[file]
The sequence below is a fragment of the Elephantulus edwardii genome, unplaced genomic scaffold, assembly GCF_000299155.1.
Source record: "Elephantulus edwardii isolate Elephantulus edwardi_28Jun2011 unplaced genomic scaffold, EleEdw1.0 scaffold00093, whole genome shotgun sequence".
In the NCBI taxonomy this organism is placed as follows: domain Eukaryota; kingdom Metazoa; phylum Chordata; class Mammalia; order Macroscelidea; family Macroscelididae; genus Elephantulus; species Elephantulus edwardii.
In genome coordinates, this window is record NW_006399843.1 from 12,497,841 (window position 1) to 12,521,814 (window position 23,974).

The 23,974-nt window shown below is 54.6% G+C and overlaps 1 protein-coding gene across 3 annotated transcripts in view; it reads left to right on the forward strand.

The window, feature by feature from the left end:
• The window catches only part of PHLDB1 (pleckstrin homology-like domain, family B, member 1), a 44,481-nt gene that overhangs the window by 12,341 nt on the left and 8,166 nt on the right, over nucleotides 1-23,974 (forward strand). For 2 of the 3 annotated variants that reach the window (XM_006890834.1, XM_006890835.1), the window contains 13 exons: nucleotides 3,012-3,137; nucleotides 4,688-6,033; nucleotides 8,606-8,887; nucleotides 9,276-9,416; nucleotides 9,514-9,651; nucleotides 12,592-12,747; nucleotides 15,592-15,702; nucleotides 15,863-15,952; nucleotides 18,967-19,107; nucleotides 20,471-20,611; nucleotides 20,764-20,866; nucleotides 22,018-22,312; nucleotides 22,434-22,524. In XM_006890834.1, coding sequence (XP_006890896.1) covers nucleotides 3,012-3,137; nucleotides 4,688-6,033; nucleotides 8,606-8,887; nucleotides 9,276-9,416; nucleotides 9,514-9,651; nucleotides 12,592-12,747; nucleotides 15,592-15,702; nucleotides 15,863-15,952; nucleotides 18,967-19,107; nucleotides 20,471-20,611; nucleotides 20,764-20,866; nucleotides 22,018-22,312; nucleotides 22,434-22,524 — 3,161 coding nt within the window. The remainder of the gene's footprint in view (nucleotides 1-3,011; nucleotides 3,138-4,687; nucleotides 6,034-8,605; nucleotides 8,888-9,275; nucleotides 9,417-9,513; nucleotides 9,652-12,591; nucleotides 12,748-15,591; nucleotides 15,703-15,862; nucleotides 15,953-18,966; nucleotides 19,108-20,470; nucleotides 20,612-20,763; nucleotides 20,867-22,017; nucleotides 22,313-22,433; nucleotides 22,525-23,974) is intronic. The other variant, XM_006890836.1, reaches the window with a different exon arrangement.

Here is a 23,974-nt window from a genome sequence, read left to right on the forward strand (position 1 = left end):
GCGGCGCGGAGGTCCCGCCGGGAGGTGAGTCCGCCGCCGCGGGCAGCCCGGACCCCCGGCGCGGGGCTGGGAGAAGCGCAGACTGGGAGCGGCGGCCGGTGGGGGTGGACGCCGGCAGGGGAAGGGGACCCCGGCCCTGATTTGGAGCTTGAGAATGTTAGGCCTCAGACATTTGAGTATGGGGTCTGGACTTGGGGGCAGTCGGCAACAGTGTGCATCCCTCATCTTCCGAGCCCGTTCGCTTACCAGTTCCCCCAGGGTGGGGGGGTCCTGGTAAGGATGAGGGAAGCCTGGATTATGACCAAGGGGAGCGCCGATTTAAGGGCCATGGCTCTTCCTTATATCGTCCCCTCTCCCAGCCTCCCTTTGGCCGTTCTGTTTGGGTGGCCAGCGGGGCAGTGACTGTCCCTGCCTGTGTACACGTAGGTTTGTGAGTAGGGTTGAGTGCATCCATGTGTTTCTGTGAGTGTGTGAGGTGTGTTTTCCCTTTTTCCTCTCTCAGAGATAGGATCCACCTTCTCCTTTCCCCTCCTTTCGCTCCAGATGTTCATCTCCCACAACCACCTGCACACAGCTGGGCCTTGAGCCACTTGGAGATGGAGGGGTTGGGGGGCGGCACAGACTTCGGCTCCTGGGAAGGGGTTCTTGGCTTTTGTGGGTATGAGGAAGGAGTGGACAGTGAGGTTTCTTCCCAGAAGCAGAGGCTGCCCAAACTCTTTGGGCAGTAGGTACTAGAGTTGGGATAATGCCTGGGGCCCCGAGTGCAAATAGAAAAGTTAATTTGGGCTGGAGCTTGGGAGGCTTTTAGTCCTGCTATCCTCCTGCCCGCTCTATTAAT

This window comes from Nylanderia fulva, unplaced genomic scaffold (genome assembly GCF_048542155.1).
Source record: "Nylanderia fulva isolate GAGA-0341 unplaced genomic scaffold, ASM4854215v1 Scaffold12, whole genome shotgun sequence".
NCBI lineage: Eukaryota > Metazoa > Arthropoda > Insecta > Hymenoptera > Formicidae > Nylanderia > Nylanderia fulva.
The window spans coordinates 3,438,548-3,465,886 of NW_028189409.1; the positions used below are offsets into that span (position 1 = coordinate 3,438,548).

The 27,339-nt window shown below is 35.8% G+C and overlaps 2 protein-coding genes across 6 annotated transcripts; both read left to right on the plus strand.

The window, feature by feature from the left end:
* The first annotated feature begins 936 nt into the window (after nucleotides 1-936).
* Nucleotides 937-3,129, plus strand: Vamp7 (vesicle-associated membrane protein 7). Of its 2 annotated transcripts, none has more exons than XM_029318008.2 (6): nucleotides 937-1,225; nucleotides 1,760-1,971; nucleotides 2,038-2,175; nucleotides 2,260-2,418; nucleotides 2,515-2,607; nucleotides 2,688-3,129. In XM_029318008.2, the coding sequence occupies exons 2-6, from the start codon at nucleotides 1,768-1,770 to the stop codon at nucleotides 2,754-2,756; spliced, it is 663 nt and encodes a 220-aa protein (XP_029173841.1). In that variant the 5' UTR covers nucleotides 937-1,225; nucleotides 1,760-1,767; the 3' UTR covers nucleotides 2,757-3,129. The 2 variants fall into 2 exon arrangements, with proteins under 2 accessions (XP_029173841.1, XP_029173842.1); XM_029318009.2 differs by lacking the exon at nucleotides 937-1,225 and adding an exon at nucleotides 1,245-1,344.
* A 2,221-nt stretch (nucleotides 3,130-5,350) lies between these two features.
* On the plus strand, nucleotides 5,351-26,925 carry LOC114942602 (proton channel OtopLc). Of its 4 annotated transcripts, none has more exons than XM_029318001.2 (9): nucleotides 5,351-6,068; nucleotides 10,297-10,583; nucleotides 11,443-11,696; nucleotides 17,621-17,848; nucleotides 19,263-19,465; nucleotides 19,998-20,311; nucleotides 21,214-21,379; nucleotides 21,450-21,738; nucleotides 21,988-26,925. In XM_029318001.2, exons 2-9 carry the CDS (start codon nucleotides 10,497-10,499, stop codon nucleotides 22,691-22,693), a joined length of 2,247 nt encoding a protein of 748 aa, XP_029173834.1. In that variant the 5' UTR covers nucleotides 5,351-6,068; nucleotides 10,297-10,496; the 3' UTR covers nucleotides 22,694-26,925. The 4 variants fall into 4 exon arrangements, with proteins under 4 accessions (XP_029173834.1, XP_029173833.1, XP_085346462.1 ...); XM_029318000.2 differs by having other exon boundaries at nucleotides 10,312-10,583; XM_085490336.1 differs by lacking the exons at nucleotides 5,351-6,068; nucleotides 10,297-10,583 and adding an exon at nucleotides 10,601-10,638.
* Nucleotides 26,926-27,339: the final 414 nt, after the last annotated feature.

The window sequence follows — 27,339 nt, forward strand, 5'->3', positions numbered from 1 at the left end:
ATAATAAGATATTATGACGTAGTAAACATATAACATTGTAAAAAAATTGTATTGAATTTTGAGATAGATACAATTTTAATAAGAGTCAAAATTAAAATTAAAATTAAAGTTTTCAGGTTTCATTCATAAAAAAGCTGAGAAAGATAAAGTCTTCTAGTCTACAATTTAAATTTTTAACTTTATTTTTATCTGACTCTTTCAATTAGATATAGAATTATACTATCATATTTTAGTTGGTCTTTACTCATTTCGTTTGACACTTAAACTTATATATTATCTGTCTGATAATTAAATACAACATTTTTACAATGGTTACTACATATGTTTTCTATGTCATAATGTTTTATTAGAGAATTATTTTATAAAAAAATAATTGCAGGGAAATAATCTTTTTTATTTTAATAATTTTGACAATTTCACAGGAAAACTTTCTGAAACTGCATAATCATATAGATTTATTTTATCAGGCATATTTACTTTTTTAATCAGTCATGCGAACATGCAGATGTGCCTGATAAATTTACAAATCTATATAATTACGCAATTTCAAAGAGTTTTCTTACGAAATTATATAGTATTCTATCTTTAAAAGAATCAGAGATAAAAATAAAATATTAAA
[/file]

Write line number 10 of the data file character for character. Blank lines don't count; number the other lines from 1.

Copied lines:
This window comes from Nylanderia fulva, unplaced genomic scaffold (genome assembly GCF_048542155.1).